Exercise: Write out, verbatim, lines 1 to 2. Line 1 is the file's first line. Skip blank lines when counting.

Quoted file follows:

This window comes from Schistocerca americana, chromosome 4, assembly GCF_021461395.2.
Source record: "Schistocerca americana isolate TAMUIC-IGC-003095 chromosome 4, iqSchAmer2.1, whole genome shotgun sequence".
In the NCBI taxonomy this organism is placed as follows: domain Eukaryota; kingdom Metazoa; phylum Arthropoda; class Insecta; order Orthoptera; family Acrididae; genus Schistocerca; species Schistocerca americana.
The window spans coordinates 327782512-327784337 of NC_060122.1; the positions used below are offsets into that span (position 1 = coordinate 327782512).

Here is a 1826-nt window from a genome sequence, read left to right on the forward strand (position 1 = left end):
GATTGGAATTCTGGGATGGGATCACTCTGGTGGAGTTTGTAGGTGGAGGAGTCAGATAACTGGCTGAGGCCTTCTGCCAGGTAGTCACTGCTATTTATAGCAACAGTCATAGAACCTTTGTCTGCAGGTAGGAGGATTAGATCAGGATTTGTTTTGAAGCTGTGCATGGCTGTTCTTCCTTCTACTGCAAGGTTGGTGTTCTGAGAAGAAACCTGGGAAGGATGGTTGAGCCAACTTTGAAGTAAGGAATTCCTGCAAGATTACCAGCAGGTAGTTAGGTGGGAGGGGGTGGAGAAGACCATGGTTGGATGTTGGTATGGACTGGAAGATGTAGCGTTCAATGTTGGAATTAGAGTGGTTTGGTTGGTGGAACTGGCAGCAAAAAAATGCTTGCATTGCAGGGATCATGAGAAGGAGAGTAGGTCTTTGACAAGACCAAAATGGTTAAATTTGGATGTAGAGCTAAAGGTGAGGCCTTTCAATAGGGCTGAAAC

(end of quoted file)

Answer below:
This window comes from Schistocerca americana, chromosome 4, assembly GCF_021461395.2.
Source record: "Schistocerca americana isolate TAMUIC-IGC-003095 chromosome 4, iqSchAmer2.1, whole genome shotgun sequence".